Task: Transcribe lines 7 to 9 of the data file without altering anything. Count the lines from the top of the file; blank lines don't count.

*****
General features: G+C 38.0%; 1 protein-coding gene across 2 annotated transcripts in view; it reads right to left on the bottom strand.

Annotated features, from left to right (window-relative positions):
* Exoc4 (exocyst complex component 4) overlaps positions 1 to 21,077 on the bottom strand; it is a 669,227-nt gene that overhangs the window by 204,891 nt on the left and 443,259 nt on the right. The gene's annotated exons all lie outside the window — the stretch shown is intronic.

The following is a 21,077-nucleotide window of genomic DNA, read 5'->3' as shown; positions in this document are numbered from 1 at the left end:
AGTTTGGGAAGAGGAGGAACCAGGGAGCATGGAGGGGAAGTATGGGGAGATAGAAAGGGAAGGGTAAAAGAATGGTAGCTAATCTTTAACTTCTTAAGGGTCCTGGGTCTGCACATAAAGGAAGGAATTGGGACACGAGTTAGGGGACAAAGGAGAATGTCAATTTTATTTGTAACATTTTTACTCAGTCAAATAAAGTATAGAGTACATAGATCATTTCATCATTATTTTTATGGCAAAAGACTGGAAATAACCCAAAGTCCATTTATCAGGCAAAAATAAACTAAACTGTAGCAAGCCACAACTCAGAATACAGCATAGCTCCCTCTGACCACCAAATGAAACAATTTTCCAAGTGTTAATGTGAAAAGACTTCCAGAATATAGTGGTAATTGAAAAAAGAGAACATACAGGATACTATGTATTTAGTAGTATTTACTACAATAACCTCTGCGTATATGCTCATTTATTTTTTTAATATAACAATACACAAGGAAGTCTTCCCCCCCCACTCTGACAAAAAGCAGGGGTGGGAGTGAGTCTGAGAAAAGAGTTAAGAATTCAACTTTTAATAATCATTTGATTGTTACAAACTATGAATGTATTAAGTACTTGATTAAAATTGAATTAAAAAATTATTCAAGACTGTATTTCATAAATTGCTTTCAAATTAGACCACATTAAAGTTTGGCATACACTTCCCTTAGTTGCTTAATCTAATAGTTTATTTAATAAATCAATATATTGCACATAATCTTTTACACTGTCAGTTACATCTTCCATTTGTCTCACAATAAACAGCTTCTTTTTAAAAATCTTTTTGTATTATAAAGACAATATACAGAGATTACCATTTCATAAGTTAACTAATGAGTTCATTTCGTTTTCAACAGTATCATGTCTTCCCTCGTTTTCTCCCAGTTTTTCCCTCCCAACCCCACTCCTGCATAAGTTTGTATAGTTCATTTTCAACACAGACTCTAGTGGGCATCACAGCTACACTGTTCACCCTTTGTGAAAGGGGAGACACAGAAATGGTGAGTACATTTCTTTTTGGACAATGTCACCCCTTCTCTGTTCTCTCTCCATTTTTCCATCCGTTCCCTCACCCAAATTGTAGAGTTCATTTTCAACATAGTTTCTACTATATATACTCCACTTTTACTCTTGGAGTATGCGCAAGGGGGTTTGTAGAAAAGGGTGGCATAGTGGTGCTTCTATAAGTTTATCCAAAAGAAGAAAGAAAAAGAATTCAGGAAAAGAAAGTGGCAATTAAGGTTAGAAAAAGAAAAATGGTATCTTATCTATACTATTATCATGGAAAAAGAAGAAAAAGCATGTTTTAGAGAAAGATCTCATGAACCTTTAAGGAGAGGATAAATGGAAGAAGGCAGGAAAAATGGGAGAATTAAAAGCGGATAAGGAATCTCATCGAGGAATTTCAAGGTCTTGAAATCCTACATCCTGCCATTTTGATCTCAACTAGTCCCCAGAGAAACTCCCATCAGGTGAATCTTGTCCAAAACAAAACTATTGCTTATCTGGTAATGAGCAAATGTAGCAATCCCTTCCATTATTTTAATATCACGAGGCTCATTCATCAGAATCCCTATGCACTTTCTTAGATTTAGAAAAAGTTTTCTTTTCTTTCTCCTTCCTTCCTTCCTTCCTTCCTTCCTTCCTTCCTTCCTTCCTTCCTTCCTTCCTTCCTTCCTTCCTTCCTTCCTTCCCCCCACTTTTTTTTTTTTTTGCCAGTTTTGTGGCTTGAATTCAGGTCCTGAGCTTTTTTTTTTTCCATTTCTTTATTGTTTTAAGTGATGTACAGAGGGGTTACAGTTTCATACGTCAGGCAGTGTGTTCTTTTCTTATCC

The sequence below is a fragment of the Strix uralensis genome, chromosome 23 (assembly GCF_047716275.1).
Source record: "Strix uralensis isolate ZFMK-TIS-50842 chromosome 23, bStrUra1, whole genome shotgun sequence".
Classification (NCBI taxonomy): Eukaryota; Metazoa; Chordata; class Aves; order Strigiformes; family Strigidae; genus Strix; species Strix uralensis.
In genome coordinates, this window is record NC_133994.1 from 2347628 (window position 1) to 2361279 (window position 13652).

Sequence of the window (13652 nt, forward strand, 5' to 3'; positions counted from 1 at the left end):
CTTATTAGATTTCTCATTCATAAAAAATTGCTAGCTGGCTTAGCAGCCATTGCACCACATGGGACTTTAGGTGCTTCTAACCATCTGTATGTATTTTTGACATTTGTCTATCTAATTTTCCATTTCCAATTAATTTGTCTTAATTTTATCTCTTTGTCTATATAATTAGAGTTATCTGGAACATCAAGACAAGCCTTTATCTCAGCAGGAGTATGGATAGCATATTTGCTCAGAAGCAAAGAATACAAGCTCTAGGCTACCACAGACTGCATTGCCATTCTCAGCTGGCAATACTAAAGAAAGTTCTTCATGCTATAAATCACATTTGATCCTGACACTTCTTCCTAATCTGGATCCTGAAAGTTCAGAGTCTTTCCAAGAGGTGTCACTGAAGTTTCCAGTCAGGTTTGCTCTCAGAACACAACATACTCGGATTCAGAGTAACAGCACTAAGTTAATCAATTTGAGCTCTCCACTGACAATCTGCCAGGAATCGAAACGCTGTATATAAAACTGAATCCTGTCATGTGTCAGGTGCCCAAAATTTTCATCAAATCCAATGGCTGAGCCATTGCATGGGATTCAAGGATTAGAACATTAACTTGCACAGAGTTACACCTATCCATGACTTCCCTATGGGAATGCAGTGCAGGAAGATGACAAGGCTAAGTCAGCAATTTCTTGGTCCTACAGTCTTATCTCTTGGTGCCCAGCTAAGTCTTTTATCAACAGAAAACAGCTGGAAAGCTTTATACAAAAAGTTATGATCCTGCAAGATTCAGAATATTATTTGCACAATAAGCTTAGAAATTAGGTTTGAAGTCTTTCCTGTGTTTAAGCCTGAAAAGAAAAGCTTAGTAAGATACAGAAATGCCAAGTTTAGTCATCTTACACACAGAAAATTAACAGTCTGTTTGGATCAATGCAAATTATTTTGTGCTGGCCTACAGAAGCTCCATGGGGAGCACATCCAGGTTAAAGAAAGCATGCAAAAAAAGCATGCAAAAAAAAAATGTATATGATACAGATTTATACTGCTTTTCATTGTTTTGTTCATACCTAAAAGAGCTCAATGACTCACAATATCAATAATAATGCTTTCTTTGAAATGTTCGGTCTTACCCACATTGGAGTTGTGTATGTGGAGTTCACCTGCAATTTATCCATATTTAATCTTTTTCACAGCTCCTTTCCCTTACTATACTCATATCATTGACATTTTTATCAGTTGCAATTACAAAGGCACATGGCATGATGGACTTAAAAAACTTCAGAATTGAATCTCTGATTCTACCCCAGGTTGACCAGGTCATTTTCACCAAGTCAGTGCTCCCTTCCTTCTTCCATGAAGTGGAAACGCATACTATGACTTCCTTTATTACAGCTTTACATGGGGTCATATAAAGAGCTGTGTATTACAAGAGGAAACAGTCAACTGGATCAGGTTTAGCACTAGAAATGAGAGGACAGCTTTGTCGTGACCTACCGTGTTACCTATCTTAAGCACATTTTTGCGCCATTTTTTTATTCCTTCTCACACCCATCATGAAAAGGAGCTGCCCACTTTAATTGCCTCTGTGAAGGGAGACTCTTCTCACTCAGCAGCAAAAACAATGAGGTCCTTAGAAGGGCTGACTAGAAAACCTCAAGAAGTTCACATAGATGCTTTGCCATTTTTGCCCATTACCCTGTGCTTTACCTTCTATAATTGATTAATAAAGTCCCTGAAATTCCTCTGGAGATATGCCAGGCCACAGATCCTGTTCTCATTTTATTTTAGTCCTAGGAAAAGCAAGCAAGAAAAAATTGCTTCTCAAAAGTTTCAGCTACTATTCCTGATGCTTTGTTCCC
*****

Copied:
Source record: "Strix uralensis isolate ZFMK-TIS-50842 chromosome 23, bStrUra1, whole genome shotgun sequence".
Classification (NCBI taxonomy): Eukaryota; Metazoa; Chordata; class Aves; order Strigiformes; family Strigidae; genus Strix; species Strix uralensis.
In genome coordinates, this window is record NC_133994.1 from 2347628 (window position 1) to 2361279 (window position 13652).